This article discusses several plot points from Assassin’s Creed IV: Freedom Cry.
Assassin’s Creed IV: Freedom Cry is an unassuming game. Released first as downloadable content for ACIV: Black Flag, Ubisoft Quebec’s expansion was relegated to side-story status from the start. Despite this, what Freedom Cry actually offers is a glimpse of Assassin’s Creed at its best, its look at the 18
century slave trade standing out as a far more interesting use of a historical setting than many of the series’ main games.
Freedom Cry’s protagonist, Adéwalé, is a former slave who fled the plantation where he was imprisoned by stowing away on a buccaneer’s ship. He’s first introduced in Assassin’s Creed IV, captive again and en route from Havana to Spain when that game’s player character—Edward Kenway—attacks the transport ship. Adé is one of Black Flag’s most interesting personalities: he becomes Kenway’s friend and colleague, but parts ways with him later in the game to become an Assassin and strike out on his own. Freedom Cry picks up years after Black Flag’s conclusion, with Adé alone, shipwrecked near Port-au-Prince (the capital of what is now Haiti). Adé soon begins aiding the Maroons (former slaves who would lead the revolution that created Haiti) to fight back against their French oppressors.
As the story progresses, the player witnesses acts of unthinkable cruelty common to the game’s time period and setting. A mission where Adé attempts to free a slave ship, only to find it blown apart by enemies, highlights these atrocities. The player, as Adé, dives through the burning wreck, passing corpses and attempting to break the chains of as many survivors as possible. No matter how quickly he acts the end result is the same: the majority of the imprisoned slaves die. Elsewhere, in a recasting of the typical Assassin’s Creed side missions, Adé can rescue injured slaves, kill brutal overseers, and interfere with human auctions. All of these objectives serve to give the player a close look at the stomach-churning nature of life in a slave-based society. The horror that colours nearly every moment of the game is meant to remind audiences of the inhumanity that characterized the European colonization of the Americas.
No matter how well the player performs, though, the game ends in the same way, Adé having assisted the early stages of the Maroon uprising while recognizing that he’s powerless to actually defeat the larger, cultural evil that makes it necessary. The futility of trying to defeat an institution as immense and well-organized as slavery by killing overseers and plantation owners is illustrated in appropriately horrific fashion when the plot ends quite close to the same way it started. Despite the hours the player has invested in helping Haiti’s slaves, Freedom Cry subverts the sense of accomplishment that comes from “liberating” enemy-held areas by concluding without any significant progress having been made. It (very cleverly) uses the gameplay mechanics that make Assassin’s Creed games fun to play to illustrate its story’s larger message: economically driven, culturally acceptable evils like slavery can’t be defeated just by killing those engaged in it in a single location.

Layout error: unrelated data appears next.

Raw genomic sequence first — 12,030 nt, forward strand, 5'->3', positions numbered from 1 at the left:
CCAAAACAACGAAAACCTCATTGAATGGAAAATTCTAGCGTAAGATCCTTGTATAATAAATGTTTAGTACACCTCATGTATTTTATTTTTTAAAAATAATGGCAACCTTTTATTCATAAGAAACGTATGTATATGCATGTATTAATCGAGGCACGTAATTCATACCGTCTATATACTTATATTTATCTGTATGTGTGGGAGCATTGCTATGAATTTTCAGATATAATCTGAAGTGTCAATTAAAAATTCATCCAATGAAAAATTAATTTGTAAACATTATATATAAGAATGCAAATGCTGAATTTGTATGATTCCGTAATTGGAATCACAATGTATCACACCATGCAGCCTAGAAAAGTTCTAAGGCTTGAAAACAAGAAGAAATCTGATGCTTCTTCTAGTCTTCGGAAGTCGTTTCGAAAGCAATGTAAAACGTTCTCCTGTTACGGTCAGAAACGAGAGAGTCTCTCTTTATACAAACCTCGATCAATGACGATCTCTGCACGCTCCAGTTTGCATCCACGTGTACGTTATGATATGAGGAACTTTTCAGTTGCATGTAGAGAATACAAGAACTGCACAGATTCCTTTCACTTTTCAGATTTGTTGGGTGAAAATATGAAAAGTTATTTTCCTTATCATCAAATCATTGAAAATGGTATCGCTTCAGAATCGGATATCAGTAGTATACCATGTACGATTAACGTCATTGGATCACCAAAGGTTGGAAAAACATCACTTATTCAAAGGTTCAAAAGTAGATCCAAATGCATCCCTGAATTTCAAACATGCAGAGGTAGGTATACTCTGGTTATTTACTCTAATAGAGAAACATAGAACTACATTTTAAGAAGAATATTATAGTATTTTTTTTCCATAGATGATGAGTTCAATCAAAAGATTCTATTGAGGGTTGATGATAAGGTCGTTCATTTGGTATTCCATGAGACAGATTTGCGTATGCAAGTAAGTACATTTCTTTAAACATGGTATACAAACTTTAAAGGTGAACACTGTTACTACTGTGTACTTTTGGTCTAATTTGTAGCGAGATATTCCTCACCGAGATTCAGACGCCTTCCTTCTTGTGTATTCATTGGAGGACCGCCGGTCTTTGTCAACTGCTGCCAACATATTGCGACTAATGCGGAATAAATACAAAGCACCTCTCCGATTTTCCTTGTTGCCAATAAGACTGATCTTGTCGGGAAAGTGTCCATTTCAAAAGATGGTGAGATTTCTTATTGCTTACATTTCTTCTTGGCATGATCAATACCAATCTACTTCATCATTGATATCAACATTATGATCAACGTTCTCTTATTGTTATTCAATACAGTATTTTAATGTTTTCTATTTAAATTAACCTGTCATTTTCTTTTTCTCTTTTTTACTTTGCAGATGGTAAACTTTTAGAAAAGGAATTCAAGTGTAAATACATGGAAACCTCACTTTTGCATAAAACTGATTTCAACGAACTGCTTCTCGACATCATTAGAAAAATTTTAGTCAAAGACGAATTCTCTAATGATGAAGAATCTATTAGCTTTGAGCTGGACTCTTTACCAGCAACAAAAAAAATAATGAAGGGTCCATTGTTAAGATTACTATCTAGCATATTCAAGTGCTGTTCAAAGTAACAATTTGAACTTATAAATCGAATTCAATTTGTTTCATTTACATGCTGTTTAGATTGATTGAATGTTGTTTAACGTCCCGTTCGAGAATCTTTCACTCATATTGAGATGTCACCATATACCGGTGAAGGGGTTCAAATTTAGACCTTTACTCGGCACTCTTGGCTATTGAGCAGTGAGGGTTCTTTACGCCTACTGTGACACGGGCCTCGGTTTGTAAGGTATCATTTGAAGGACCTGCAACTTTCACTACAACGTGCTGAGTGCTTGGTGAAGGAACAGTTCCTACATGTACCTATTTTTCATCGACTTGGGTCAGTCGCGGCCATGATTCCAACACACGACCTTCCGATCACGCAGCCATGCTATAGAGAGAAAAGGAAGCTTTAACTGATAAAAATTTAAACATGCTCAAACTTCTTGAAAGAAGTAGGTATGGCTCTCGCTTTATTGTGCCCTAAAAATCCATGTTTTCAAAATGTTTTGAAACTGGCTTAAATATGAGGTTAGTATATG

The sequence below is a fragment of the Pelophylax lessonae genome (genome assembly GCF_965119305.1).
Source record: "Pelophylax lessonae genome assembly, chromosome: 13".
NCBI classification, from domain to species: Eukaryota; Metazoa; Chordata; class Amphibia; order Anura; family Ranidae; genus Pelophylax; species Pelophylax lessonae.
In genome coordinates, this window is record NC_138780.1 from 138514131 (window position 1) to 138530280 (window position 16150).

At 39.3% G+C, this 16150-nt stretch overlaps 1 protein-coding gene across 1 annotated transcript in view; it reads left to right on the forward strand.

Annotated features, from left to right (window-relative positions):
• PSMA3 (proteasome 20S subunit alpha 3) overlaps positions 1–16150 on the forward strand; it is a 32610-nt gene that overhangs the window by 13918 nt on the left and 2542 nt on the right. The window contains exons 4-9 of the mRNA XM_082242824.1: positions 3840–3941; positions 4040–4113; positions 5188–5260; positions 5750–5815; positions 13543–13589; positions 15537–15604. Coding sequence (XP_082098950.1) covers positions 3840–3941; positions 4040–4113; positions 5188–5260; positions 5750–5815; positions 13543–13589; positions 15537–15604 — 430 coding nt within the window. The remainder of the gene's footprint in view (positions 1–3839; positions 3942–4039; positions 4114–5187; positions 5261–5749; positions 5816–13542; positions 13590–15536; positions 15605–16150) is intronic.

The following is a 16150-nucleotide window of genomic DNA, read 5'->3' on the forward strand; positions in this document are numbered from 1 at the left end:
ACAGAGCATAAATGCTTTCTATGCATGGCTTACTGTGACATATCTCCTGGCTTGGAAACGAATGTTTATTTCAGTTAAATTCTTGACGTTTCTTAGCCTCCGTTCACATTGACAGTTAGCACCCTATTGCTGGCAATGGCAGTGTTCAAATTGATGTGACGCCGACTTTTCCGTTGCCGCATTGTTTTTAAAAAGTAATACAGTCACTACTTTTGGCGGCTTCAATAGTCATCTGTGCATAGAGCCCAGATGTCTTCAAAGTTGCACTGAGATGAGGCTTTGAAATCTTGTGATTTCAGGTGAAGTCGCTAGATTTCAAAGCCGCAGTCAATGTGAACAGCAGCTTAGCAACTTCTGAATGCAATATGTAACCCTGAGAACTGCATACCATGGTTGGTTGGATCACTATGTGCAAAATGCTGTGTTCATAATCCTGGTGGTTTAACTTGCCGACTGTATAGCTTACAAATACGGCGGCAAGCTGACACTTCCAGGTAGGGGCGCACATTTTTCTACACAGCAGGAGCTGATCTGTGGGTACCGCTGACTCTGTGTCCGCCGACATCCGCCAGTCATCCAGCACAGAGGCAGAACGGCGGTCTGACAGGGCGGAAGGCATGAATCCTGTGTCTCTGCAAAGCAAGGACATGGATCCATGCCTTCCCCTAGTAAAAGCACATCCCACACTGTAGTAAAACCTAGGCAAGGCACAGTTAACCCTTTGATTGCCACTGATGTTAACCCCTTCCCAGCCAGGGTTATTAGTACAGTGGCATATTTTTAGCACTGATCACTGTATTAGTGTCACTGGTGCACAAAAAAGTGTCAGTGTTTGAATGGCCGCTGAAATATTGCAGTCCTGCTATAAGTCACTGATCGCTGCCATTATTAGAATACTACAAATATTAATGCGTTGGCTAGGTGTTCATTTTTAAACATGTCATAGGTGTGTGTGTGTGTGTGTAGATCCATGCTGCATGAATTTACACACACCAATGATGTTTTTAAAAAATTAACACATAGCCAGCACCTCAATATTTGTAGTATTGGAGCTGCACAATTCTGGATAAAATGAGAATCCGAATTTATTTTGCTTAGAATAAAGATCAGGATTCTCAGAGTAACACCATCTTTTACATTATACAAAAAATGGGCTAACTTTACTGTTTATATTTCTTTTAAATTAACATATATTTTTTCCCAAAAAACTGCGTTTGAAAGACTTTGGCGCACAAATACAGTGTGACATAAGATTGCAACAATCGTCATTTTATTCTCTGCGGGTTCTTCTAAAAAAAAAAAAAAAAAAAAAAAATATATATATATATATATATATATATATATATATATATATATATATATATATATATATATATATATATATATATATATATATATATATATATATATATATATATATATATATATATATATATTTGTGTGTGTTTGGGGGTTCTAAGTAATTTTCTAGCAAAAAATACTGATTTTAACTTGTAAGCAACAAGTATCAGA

Compare the intertwining of series mechanics and narrative purpose here to the squandered potential of the most recent Assassin’s Creed release: Unity. Though set during the early years of the French Revolution—an extraordinarily rich period of history—Unity makes only occasional attempts to engage with its setting, preferring instead to focus on its Assassins vs. Templars fiction. The politics that mobilized the Parisian mobs, ousted a monarchy, and eventually lead to the Terror are pushed aside in favour of ancient conspiracies that have little or nothing to do with the actual human condition. If Unity took a similar approach to Freedom Cry, it could have been an intellectually challenging game that bridged themes of the French Revolution with the modern world. Players could have been asked to think about topics pertinent to current events in a new way—concepts like the validity of violent revolution as a means of political change; the manner by which power perverts well-meaning ideologies, and much, much more. This is what Freedom Cry accomplishes, and this is why it’s testament to how culturally important the Assassin’s Creed series can be when its developers take full advantage of the games’ historical settings. It’s because of Freedom Cry’s success—because it demonstrates how well Assassin’s Creed can handle complicated, difficult concepts through its gameplay systems and storytelling style—that players can hope for something better with the series next instalment, even if Unity was a bit of a misfire.